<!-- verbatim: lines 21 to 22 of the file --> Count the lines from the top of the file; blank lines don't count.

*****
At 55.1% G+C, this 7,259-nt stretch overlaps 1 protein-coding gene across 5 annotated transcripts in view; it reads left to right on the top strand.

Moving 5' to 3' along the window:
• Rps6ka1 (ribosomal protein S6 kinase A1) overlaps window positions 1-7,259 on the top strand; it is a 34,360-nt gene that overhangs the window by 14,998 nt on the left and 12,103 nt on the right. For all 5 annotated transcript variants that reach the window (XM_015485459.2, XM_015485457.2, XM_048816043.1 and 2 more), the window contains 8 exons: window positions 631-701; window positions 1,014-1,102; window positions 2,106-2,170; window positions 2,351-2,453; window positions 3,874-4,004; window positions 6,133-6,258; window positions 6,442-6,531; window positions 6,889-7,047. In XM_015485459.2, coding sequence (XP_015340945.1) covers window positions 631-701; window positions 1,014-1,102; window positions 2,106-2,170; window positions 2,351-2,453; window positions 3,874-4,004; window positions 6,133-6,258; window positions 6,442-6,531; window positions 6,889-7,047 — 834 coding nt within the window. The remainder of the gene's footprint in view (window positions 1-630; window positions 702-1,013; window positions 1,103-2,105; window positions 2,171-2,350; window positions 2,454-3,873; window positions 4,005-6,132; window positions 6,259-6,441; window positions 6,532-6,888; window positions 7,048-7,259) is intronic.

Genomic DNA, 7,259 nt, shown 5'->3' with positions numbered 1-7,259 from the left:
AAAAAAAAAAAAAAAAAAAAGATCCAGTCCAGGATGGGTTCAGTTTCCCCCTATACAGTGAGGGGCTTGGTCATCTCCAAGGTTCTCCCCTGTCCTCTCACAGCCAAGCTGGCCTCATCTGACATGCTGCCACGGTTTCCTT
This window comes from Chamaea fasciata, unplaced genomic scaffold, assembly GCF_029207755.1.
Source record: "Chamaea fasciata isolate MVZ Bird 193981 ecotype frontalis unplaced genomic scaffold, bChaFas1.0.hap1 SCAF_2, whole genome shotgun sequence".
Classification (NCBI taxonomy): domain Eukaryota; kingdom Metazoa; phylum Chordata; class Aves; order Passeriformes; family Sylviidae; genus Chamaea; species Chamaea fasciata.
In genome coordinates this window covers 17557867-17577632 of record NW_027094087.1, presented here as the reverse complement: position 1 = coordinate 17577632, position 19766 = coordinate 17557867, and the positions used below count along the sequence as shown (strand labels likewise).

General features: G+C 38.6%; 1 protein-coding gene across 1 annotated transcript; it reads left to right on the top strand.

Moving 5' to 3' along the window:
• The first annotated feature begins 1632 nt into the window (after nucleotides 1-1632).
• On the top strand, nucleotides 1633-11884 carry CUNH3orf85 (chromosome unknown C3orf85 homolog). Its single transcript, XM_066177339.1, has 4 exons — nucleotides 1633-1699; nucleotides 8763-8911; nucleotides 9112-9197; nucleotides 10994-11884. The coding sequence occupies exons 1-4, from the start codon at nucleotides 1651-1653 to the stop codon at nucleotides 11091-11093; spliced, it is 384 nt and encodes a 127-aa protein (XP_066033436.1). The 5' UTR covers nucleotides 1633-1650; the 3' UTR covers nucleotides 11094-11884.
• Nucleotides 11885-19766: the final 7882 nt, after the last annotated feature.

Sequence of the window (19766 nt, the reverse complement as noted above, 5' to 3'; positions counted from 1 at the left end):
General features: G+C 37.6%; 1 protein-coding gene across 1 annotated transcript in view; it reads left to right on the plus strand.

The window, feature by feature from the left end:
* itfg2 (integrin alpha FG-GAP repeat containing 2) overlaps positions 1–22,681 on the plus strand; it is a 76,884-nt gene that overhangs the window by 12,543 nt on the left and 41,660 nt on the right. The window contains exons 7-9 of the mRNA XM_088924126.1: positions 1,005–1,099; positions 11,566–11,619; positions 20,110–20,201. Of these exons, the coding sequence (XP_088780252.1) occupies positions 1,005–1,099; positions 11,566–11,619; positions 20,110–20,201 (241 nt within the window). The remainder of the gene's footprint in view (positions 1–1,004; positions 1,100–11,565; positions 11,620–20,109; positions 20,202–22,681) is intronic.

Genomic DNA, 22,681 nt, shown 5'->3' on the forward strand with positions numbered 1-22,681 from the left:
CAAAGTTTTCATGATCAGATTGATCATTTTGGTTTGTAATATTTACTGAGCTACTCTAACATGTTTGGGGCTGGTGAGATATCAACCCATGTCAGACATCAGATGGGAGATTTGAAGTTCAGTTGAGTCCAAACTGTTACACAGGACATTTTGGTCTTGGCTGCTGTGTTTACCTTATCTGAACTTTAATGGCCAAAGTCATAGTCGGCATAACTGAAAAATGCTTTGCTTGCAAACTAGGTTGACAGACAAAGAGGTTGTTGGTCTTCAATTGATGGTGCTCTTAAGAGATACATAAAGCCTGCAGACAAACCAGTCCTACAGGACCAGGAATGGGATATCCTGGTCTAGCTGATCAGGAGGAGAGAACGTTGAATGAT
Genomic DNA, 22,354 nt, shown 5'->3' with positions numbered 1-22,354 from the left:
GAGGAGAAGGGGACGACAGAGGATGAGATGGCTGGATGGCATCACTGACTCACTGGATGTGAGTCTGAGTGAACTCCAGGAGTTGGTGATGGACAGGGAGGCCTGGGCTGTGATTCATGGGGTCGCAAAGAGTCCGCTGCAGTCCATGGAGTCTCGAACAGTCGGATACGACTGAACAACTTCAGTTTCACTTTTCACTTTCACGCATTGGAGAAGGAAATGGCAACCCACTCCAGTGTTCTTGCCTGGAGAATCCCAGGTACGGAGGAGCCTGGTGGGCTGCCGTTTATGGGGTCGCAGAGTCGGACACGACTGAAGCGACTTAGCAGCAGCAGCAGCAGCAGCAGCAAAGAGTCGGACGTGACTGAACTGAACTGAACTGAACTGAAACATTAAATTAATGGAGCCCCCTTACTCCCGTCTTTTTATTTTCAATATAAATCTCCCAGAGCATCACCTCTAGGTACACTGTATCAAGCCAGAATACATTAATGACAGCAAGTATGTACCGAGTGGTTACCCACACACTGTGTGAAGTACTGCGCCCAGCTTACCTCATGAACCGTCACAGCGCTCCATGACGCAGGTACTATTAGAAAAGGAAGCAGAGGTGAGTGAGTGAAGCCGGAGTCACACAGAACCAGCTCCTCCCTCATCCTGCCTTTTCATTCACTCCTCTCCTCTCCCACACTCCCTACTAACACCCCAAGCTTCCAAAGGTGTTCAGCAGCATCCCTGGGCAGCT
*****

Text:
Genomic DNA, 22,354 nt, shown 5'->3' with positions numbered 1-22,354 from the left:
GAGGAGAAGGGGACGACAGAGGATGAGATGGCTGGATGGCATCACTGACTCACTGGATGTGAGTCTGAGTGAACTCCAGGAGTTGGTGATGGACAGGGAGGCCTGGGCTGTGATTCATGGGGTCGCAAAGAGTCCGCTGCAGTCCATGGAGTCTCGAACAGTCGGATACGACTGAACAACTTCAGTTTCACTTTTCACTTTCACGCATTGGAGAAGGAAATGGCAACCCACTCCAGTGTTCTTGCCTGGAGAATCCCAGGTACGGAGGAGCCTGGTGGGCTGCCGTTTATGGGGTCGCAGAGTCGGACACGACTGAAGCGACTTAGCAGCAGCAGCAGCAGCAGCAGCAAAGAGTCGGACGTGACTGAACTGAACTGAACTGAACTGAAACATTAAATTAATGGAGCCCCCTTACTCCCGTCTTTTTATTTTCAATATAAATCTCCCAGAGCATCACCTCTAGGTACACTGTATCAAGCCAGAATACATTAATGACAGCAAGTATGTACCGAGTGGTTACCCACACACTGTGTGAAGTACTGCGCCCAGCTTACCTCATGAACCGTCACAGCGCTCCATGACGCAGGTACTATTAGAAAAGGAAGCAGAGGTGAGTGAGTGAAGCCGGAGTCACACAGAACCAGCTCCTCCCTCATCCTGCCTTTTCATTCACTCCTCTCCTCTCCCACACTCCCTACTAACACCCCAAGCTTCCAAAGGTGTTCAGCAGCATCCCTGGGCAGCT